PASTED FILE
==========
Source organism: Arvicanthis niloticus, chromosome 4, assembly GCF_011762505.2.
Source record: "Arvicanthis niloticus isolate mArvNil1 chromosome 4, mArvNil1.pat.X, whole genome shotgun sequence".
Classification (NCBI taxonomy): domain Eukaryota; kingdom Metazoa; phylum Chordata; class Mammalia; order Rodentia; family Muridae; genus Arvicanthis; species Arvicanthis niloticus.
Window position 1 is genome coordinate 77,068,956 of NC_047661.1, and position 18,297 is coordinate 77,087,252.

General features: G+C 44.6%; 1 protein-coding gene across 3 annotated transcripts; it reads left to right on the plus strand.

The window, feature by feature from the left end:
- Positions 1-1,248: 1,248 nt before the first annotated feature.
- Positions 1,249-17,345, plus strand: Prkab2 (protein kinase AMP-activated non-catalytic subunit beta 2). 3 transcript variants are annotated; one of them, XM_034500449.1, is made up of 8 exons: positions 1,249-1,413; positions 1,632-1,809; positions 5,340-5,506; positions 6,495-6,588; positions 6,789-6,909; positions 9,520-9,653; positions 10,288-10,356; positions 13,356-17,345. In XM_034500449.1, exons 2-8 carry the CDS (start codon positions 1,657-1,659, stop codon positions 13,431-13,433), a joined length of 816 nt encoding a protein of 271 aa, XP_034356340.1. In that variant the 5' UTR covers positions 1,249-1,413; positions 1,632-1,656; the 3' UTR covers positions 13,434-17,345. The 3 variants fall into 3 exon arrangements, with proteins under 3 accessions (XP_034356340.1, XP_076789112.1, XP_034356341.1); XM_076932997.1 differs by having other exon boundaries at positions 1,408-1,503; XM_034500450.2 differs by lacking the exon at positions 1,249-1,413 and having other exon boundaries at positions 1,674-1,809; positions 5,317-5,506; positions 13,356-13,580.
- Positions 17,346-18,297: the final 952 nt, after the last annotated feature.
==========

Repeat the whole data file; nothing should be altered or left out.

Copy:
Source organism: Arvicanthis niloticus, chromosome 4, assembly GCF_011762505.2.
Source record: "Arvicanthis niloticus isolate mArvNil1 chromosome 4, mArvNil1.pat.X, whole genome shotgun sequence".
Classification (NCBI taxonomy): domain Eukaryota; kingdom Metazoa; phylum Chordata; class Mammalia; order Rodentia; family Muridae; genus Arvicanthis; species Arvicanthis niloticus.
Window position 1 is genome coordinate 77,068,956 of NC_047661.1, and position 18,297 is coordinate 77,087,252.

General features: G+C 44.6%; 1 protein-coding gene across 3 annotated transcripts; it reads left to right on the plus strand.

The window, feature by feature from the left end:
- Positions 1-1,248: 1,248 nt before the first annotated feature.
- Positions 1,249-17,345, plus strand: Prkab2 (protein kinase AMP-activated non-catalytic subunit beta 2). 3 transcript variants are annotated; one of them, XM_034500449.1, is made up of 8 exons: positions 1,249-1,413; positions 1,632-1,809; positions 5,340-5,506; positions 6,495-6,588; positions 6,789-6,909; positions 9,520-9,653; positions 10,288-10,356; positions 13,356-17,345. In XM_034500449.1, exons 2-8 carry the CDS (start codon positions 1,657-1,659, stop codon positions 13,431-13,433), a joined length of 816 nt encoding a protein of 271 aa, XP_034356340.1. In that variant the 5' UTR covers positions 1,249-1,413; positions 1,632-1,656; the 3' UTR covers positions 13,434-17,345. The 3 variants fall into 3 exon arrangements, with proteins under 3 accessions (XP_034356340.1, XP_076789112.1, XP_034356341.1); XM_076932997.1 differs by having other exon boundaries at positions 1,408-1,503; XM_034500450.2 differs by lacking the exon at positions 1,249-1,413 and having other exon boundaries at positions 1,674-1,809; positions 5,317-5,506; positions 13,356-13,580.
- Positions 17,346-18,297: the final 952 nt, after the last annotated feature.